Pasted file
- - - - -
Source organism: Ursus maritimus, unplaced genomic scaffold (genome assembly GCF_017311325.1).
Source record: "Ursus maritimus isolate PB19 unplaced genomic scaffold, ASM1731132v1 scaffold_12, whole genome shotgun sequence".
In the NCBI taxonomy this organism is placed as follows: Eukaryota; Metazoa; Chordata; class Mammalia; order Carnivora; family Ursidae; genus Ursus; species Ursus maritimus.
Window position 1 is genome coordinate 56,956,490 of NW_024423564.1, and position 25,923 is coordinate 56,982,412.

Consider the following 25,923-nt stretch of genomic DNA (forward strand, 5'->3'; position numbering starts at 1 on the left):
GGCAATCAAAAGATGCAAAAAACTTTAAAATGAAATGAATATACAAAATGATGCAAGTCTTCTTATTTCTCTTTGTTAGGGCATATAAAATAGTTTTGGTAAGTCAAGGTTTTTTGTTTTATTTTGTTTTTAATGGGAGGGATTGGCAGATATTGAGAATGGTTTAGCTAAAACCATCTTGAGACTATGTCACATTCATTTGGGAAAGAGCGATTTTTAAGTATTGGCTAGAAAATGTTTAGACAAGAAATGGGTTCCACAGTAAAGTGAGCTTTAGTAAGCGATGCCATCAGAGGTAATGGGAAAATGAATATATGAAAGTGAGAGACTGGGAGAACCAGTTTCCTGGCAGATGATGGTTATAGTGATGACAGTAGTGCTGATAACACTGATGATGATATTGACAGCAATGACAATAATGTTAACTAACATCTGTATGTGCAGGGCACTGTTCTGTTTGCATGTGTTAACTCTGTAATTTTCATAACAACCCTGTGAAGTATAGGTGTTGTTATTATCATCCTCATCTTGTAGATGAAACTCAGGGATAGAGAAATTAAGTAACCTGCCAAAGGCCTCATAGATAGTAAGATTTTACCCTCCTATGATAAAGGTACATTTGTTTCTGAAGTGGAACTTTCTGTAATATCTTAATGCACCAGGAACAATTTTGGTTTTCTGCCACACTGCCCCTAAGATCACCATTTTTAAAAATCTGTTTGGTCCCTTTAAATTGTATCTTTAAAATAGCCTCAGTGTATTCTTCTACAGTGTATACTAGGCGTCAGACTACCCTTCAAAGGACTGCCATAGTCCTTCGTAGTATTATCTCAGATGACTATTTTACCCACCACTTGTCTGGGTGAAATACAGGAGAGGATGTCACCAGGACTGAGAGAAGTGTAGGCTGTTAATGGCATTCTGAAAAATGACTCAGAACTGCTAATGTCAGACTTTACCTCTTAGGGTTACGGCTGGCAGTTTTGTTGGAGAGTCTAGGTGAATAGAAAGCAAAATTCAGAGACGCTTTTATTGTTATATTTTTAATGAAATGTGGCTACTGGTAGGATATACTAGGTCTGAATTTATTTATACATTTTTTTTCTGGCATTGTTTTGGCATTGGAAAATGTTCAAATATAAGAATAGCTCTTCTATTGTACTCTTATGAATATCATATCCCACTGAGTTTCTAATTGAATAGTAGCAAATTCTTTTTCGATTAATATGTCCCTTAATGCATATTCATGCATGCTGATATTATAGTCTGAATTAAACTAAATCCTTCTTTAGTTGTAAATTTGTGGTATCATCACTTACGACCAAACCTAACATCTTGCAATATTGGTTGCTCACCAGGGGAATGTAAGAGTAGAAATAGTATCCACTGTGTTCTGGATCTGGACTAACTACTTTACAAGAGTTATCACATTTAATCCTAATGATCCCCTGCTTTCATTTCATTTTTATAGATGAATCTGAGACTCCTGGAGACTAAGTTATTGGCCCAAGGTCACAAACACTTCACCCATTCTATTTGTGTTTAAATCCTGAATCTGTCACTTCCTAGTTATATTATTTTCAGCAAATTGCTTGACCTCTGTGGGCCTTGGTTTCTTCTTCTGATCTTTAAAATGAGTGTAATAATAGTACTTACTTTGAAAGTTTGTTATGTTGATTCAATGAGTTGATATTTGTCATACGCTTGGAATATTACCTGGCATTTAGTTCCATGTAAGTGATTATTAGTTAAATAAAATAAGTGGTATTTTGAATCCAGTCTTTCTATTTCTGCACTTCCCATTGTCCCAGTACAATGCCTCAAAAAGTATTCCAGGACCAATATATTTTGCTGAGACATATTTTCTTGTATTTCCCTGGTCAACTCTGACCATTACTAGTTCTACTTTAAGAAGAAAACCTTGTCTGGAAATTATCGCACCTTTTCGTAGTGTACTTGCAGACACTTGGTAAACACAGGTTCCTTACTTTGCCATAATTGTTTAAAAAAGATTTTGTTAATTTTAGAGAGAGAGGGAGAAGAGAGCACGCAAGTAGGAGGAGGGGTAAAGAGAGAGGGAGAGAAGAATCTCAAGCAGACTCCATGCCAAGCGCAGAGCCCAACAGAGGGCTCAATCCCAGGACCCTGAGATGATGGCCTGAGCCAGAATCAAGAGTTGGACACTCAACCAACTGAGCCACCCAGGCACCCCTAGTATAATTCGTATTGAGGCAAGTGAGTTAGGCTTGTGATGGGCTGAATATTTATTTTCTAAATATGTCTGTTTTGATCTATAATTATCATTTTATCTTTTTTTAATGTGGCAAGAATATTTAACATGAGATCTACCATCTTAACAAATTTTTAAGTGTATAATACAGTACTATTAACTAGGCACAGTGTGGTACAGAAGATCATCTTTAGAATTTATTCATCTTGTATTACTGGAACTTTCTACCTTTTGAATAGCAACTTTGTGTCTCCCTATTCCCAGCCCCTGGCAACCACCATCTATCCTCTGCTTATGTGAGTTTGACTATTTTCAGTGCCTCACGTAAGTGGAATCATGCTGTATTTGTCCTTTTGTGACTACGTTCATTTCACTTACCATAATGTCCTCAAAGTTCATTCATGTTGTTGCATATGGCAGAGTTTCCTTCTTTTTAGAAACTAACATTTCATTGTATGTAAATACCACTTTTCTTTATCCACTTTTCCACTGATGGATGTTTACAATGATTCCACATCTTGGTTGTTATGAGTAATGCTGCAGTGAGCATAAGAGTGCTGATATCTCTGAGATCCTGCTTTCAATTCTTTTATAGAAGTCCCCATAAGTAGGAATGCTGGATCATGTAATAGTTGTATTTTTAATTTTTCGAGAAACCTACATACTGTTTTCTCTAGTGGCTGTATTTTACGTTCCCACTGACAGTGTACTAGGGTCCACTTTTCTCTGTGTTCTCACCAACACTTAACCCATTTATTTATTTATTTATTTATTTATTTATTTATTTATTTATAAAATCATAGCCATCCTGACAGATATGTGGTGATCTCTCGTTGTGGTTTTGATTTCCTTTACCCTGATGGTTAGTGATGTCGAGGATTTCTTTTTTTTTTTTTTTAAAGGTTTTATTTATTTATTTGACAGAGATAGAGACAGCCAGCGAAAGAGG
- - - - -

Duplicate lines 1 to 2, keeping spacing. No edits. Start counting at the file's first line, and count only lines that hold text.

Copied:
Source organism: Ursus maritimus, unplaced genomic scaffold (genome assembly GCF_017311325.1).
Source record: "Ursus maritimus isolate PB19 unplaced genomic scaffold, ASM1731132v1 scaffold_12, whole genome shotgun sequence".